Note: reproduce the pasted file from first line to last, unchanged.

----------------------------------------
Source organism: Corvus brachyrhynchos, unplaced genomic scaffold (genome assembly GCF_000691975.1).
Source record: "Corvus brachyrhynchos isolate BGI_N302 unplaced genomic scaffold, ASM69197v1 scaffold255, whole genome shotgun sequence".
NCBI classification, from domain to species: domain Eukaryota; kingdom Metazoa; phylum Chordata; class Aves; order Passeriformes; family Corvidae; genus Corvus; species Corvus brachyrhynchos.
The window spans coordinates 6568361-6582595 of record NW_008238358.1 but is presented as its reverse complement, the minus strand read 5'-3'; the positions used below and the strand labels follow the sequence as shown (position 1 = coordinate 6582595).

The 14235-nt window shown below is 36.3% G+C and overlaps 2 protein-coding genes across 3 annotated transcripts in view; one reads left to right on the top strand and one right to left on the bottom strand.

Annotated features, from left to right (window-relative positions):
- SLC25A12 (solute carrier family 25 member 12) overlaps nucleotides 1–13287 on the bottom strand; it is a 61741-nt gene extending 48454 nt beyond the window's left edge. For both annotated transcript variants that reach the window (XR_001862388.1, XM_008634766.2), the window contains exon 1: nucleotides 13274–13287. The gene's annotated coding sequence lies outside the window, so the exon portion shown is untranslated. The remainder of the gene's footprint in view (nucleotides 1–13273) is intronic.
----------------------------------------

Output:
Source organism: Corvus brachyrhynchos, unplaced genomic scaffold (genome assembly GCF_000691975.1).
Source record: "Corvus brachyrhynchos isolate BGI_N302 unplaced genomic scaffold, ASM69197v1 scaffold255, whole genome shotgun sequence".
NCBI classification, from domain to species: domain Eukaryota; kingdom Metazoa; phylum Chordata; class Aves; order Passeriformes; family Corvidae; genus Corvus; species Corvus brachyrhynchos.
The window spans coordinates 6568361-6582595 of record NW_008238358.1 but is presented as its reverse complement, the minus strand read 5'-3'; the positions used below and the strand labels follow the sequence as shown (position 1 = coordinate 6582595).

The 14235-nt window shown below is 36.3% G+C and overlaps 2 protein-coding genes across 3 annotated transcripts in view; one reads left to right on the top strand and one right to left on the bottom strand.

Annotated features, from left to right (window-relative positions):
- SLC25A12 (solute carrier family 25 member 12) overlaps nucleotides 1–13287 on the bottom strand; it is a 61741-nt gene extending 48454 nt beyond the window's left edge. For both annotated transcript variants that reach the window (XR_001862388.1, XM_008634766.2), the window contains exon 1: nucleotides 13274–13287. The gene's annotated coding sequence lies outside the window, so the exon portion shown is untranslated. The remainder of the gene's footprint in view (nucleotides 1–13273) is intronic.